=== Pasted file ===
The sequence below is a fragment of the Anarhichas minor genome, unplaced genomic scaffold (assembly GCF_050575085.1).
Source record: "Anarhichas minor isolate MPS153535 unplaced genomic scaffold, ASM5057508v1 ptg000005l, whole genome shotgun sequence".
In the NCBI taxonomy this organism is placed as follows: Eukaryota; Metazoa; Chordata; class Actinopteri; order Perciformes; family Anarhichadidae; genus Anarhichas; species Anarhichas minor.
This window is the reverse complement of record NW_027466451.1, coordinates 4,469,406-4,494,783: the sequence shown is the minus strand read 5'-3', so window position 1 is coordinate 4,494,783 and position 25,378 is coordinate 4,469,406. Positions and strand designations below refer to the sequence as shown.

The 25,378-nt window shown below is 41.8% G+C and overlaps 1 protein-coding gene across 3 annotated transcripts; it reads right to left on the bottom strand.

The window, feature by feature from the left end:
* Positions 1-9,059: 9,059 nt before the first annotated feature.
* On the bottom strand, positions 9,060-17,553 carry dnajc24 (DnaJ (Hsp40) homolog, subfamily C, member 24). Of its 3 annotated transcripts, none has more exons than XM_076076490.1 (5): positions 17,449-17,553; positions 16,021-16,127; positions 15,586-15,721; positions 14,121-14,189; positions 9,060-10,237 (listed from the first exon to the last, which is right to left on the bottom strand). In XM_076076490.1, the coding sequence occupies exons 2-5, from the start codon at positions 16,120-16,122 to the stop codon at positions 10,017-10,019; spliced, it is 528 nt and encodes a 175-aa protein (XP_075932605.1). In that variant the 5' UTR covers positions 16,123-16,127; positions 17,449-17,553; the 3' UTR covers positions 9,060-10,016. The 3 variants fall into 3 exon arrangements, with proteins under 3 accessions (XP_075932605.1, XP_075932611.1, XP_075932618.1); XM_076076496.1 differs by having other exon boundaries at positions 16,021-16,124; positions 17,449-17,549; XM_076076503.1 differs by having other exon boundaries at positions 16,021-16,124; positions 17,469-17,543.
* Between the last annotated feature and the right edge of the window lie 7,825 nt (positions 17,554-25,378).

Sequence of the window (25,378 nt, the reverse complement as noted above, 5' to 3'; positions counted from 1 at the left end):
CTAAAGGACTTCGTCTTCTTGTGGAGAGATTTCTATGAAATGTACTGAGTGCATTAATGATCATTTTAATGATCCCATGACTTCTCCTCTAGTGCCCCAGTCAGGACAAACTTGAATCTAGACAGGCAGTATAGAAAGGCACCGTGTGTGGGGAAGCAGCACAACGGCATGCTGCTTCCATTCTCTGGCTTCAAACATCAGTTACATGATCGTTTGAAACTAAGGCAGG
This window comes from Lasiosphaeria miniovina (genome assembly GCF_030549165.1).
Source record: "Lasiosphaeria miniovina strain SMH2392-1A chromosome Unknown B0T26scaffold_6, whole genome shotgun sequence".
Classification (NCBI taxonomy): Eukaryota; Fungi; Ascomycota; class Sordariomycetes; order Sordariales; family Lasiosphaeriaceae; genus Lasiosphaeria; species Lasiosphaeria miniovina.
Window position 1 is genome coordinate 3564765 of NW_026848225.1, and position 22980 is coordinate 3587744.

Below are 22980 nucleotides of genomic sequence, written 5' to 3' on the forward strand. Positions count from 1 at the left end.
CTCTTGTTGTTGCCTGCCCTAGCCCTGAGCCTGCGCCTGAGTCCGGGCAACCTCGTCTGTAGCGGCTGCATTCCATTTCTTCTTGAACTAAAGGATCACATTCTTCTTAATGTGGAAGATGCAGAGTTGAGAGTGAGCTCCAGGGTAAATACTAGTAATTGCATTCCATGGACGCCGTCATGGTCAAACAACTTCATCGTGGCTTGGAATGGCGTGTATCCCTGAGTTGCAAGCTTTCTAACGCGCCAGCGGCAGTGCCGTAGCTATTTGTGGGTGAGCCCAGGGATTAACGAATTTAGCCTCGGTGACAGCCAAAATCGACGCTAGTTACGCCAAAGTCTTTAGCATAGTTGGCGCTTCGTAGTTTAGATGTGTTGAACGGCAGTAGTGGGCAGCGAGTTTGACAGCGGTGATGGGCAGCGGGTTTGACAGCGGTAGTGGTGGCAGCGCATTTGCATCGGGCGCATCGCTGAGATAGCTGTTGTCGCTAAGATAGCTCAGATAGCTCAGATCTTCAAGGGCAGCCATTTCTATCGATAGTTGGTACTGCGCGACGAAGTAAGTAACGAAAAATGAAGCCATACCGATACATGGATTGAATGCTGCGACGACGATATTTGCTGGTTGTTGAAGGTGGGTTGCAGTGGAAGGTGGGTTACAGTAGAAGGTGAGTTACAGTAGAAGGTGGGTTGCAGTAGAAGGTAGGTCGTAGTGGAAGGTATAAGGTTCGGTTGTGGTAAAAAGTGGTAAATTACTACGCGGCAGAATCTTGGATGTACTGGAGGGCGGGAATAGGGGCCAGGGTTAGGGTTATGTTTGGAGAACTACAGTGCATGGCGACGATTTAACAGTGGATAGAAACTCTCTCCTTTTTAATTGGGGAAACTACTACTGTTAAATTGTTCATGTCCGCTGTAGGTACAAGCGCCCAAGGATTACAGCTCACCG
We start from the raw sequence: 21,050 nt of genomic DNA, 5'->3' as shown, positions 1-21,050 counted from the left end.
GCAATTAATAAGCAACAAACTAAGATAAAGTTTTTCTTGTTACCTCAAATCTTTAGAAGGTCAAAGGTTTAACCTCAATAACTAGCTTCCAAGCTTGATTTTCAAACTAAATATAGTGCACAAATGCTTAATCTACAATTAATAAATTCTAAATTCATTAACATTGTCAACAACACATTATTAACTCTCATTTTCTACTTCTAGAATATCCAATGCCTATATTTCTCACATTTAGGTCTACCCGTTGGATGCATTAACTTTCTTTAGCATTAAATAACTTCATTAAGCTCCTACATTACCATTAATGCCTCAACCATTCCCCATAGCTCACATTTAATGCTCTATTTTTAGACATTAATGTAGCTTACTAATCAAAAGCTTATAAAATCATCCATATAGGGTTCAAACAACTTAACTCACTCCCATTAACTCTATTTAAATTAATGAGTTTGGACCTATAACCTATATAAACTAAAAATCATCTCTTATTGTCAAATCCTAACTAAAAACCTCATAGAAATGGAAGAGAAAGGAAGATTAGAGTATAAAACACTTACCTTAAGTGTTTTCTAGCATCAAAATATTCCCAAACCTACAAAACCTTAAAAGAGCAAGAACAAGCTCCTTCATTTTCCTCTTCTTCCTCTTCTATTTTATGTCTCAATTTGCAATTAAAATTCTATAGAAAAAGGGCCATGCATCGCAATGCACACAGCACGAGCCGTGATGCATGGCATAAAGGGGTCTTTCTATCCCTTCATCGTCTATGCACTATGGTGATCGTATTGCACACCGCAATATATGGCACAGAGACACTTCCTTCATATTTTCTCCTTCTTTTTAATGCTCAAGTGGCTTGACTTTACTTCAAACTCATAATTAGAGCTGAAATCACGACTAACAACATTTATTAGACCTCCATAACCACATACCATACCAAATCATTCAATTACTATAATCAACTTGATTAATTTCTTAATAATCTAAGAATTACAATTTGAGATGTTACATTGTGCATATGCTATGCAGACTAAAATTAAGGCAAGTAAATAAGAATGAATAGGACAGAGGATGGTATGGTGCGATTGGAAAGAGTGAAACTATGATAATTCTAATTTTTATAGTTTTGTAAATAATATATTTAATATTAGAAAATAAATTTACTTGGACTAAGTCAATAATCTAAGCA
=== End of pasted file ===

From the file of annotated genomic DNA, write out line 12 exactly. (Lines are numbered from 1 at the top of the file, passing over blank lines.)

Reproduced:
This window comes from Lasiosphaeria miniovina (genome assembly GCF_030549165.1).